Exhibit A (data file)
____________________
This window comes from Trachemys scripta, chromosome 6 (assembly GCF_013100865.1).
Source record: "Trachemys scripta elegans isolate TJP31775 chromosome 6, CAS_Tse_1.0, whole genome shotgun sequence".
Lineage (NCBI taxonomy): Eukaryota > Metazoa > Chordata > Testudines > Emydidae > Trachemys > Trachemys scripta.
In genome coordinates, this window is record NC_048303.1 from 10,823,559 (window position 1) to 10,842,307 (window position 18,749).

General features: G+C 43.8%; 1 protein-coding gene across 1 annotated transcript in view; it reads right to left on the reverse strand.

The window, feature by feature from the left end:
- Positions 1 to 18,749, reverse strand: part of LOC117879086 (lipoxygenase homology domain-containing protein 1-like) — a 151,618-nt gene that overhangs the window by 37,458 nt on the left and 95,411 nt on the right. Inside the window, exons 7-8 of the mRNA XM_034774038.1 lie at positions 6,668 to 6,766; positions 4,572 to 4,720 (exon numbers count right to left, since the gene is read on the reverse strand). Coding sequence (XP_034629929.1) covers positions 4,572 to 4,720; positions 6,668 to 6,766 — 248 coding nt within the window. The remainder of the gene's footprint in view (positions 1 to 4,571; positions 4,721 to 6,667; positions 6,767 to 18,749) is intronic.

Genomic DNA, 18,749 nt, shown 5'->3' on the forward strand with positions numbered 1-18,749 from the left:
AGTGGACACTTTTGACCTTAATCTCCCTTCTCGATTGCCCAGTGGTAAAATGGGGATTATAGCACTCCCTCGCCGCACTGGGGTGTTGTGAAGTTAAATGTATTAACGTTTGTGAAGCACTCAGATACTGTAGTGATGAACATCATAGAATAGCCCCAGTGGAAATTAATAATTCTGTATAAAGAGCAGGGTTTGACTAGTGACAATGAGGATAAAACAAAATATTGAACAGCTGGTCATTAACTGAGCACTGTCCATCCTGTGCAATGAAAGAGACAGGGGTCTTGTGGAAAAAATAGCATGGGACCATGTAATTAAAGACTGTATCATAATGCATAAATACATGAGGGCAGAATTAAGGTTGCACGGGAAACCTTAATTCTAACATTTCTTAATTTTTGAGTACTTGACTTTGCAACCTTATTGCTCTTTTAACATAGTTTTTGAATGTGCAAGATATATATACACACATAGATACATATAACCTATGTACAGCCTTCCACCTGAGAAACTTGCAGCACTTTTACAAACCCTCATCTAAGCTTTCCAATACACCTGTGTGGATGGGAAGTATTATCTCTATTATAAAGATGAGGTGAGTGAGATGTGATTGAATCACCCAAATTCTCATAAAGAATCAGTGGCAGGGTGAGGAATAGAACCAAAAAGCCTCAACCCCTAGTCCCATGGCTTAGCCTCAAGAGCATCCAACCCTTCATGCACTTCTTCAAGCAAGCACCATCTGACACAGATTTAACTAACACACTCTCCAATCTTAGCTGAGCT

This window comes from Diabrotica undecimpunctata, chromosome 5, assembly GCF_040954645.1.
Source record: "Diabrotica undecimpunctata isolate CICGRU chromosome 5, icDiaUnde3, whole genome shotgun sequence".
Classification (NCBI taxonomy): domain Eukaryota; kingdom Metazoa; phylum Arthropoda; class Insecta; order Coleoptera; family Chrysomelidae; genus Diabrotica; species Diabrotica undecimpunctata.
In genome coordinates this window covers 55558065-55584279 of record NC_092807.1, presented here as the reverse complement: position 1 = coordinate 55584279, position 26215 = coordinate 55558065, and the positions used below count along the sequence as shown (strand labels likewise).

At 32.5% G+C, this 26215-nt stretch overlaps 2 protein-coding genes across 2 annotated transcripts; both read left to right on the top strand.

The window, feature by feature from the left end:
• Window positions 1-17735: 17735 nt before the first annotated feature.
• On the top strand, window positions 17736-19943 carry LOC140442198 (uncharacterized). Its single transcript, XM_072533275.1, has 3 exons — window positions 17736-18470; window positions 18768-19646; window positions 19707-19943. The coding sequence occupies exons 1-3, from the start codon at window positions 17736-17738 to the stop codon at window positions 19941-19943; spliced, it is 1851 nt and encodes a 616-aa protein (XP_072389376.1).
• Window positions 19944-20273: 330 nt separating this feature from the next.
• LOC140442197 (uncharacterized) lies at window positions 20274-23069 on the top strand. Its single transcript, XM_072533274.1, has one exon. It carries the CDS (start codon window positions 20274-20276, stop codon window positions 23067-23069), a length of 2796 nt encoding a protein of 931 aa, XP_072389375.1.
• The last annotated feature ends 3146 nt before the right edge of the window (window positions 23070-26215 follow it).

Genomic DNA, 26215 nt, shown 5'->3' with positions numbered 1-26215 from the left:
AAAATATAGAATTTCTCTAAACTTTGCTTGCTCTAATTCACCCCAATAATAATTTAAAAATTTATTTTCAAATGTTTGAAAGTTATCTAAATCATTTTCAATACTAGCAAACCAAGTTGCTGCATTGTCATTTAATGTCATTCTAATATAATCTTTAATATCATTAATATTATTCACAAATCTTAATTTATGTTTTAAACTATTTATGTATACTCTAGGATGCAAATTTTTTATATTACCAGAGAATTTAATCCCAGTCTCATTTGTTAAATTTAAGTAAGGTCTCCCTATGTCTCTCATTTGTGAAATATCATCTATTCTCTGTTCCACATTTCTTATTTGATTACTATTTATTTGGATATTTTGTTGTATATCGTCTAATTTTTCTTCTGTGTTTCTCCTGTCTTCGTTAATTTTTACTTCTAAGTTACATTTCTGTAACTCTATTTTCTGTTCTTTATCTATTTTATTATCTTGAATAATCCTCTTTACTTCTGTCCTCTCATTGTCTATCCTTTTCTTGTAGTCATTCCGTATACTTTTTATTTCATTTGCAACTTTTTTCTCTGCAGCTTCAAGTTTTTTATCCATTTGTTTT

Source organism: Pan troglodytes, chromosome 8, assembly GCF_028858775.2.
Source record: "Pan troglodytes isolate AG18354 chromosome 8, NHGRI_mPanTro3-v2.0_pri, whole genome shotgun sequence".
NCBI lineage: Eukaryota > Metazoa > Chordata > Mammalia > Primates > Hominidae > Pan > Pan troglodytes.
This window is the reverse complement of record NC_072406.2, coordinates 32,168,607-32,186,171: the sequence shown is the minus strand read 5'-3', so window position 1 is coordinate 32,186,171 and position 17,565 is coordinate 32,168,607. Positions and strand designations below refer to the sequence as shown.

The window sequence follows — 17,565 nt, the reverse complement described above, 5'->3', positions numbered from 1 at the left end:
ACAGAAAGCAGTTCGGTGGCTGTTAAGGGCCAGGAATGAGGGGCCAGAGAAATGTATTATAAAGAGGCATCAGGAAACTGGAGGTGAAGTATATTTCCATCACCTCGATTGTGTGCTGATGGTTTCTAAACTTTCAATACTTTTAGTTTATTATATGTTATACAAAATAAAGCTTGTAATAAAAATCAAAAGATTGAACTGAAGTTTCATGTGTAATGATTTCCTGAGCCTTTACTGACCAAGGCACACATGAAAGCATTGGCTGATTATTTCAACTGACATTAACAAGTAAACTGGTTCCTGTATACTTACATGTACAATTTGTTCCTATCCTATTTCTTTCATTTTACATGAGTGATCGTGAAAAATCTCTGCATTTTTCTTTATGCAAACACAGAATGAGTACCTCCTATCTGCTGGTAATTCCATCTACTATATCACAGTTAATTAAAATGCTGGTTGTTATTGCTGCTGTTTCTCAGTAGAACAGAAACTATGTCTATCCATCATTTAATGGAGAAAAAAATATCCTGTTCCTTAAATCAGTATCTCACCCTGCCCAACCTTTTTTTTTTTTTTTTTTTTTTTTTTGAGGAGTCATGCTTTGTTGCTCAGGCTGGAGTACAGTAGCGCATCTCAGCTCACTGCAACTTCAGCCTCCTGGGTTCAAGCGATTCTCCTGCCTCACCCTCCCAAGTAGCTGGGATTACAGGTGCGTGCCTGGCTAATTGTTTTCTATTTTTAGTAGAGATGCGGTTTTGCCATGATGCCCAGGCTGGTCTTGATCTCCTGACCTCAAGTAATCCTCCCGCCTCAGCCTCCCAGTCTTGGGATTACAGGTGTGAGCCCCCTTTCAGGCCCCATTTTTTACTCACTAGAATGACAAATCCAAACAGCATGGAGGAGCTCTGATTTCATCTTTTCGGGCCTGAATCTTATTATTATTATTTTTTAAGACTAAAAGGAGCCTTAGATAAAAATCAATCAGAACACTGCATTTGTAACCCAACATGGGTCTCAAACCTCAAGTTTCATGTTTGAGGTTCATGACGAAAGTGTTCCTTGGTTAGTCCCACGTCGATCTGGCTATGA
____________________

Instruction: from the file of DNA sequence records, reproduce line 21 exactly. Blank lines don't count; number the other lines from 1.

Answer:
Genomic DNA, 26215 nt, shown 5'->3' with positions numbered 1-26215 from the left: